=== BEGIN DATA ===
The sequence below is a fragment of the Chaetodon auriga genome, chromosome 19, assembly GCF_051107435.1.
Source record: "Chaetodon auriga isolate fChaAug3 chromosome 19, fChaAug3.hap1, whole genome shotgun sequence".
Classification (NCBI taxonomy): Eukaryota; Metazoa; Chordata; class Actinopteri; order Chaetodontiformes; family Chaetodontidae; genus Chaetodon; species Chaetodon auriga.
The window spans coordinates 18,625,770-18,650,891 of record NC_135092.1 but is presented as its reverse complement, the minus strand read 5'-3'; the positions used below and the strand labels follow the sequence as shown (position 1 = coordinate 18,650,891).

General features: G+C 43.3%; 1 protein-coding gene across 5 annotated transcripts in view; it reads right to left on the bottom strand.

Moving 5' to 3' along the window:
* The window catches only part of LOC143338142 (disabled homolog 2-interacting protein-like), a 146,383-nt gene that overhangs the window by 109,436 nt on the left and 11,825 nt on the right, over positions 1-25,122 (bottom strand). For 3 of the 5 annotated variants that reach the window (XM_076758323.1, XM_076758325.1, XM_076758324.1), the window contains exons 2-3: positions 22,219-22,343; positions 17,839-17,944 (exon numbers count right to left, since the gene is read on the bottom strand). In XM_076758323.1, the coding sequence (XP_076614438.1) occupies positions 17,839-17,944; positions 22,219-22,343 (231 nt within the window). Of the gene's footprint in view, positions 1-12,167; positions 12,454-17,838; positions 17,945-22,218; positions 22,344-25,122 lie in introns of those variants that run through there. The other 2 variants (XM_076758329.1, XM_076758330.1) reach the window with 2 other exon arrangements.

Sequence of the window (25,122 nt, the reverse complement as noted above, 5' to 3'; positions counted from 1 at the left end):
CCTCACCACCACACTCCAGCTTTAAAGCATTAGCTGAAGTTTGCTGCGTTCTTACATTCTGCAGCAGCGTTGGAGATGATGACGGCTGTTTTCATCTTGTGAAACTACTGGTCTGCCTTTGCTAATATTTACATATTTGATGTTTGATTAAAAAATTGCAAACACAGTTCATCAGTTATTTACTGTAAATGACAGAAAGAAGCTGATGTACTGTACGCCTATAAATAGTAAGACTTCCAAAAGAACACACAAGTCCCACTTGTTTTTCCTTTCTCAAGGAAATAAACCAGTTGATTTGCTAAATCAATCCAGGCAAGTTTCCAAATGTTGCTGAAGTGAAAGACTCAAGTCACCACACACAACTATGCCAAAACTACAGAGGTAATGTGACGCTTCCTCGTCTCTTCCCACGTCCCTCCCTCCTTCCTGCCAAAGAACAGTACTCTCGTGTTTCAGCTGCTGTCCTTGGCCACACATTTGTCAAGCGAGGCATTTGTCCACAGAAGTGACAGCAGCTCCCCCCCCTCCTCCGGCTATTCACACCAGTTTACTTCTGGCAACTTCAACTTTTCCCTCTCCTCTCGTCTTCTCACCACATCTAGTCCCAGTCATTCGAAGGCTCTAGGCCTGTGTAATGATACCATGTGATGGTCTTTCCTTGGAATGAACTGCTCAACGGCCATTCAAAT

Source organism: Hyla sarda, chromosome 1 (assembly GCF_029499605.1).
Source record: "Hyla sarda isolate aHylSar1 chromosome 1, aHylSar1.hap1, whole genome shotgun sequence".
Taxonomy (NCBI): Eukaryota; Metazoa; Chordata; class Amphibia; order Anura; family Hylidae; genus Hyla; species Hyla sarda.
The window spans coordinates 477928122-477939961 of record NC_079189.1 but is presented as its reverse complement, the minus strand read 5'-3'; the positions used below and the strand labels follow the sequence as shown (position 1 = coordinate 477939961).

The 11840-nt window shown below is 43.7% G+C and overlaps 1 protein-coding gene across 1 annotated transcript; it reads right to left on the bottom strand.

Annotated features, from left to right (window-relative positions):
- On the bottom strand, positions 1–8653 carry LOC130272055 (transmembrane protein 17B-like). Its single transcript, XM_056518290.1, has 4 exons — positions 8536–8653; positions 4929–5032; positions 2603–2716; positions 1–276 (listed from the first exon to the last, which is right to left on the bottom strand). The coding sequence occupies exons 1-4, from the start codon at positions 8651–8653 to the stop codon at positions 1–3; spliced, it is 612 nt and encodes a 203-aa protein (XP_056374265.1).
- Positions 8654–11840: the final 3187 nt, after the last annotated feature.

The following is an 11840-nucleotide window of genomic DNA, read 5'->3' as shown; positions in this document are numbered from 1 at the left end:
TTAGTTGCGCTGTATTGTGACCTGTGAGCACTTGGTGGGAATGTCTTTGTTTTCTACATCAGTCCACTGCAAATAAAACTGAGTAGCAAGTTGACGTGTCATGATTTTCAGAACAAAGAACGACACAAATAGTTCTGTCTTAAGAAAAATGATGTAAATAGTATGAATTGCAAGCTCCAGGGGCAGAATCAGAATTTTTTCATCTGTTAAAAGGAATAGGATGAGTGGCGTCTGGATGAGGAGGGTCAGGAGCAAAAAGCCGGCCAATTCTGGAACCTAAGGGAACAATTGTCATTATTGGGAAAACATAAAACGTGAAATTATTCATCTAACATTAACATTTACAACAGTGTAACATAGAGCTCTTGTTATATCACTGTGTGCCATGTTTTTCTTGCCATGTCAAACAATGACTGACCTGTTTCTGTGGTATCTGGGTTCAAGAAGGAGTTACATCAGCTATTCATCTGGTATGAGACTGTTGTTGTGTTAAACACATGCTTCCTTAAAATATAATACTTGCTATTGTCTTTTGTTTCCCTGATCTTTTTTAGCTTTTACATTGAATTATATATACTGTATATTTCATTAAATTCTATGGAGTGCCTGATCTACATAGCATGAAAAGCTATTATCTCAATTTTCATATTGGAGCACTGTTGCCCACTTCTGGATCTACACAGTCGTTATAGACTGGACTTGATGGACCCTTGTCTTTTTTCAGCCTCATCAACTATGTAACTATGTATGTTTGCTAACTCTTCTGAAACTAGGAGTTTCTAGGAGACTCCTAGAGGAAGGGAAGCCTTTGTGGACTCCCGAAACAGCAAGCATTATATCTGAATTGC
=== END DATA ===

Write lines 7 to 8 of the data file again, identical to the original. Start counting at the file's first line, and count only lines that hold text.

* The window catches only part of LOC143338142 (disabled homolog 2-interacting protein-like), a 146,383-nt gene that overhangs the window by 109,436 nt on the left and 11,825 nt on the right, over positions 1-25,122 (bottom strand). For 3 of the 5 annotated variants that reach the window (XM_076758323.1, XM_076758325.1, XM_076758324.1), the window contains exons 2-3: positions 22,219-22,343; positions 17,839-17,944 (exon numbers count right to left, since the gene is read on the bottom strand). In XM_076758323.1, the coding sequence (XP_076614438.1) occupies positions 17,839-17,944; positions 22,219-22,343 (231 nt within the window). Of the gene's footprint in view, positions 1-12,167; positions 12,454-17,838; positions 17,945-22,218; positions 22,344-25,122 lie in introns of those variants that run through there. The other 2 variants (XM_076758329.1, XM_076758330.1) reach the window with 2 other exon arrangements.

Sequence of the window (25,122 nt, the reverse complement as noted above, 5' to 3'; positions counted from 1 at the left end):